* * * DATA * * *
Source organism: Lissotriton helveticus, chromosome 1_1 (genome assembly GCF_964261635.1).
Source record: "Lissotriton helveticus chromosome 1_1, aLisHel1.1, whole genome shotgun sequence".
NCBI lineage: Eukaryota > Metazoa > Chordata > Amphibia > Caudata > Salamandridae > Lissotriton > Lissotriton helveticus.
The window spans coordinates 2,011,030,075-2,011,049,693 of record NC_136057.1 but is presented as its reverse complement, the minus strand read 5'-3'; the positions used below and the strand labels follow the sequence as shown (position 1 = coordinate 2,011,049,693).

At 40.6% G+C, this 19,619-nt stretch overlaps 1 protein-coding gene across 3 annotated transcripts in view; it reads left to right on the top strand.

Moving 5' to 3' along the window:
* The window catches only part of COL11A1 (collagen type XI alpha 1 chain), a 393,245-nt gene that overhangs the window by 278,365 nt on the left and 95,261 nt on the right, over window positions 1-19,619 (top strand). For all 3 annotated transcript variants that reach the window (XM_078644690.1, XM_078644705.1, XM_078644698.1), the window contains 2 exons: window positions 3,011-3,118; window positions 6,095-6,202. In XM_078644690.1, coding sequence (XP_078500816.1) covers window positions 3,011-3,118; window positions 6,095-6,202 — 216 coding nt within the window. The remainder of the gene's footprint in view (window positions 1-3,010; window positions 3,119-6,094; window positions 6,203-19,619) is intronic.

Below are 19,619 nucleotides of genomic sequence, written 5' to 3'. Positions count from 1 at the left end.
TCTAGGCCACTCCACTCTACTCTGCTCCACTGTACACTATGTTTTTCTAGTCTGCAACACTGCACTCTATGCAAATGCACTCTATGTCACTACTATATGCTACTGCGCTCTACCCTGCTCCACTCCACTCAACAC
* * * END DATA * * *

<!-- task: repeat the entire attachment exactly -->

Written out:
Source organism: Lissotriton helveticus, chromosome 1_1 (genome assembly GCF_964261635.1).
Source record: "Lissotriton helveticus chromosome 1_1, aLisHel1.1, whole genome shotgun sequence".
NCBI lineage: Eukaryota > Metazoa > Chordata > Amphibia > Caudata > Salamandridae > Lissotriton > Lissotriton helveticus.
The window spans coordinates 2,011,030,075-2,011,049,693 of record NC_136057.1 but is presented as its reverse complement, the minus strand read 5'-3'; the positions used below and the strand labels follow the sequence as shown (position 1 = coordinate 2,011,049,693).

At 40.6% G+C, this 19,619-nt stretch overlaps 1 protein-coding gene across 3 annotated transcripts in view; it reads left to right on the top strand.

Moving 5' to 3' along the window:
* The window catches only part of COL11A1 (collagen type XI alpha 1 chain), a 393,245-nt gene that overhangs the window by 278,365 nt on the left and 95,261 nt on the right, over window positions 1-19,619 (top strand). For all 3 annotated transcript variants that reach the window (XM_078644690.1, XM_078644705.1, XM_078644698.1), the window contains 2 exons: window positions 3,011-3,118; window positions 6,095-6,202. In XM_078644690.1, coding sequence (XP_078500816.1) covers window positions 3,011-3,118; window positions 6,095-6,202 — 216 coding nt within the window. The remainder of the gene's footprint in view (window positions 1-3,010; window positions 3,119-6,094; window positions 6,203-19,619) is intronic.

Below are 19,619 nucleotides of genomic sequence, written 5' to 3'. Positions count from 1 at the left end.
TCTAGGCCACTCCACTCTACTCTGCTCCACTGTACACTATGTTTTTCTAGTCTGCAACACTGCACTCTATGCAAATGCACTCTATGTCACTACTATATGCTACTGCGCTCTACCCTGCTCCACTCCACTCAACAC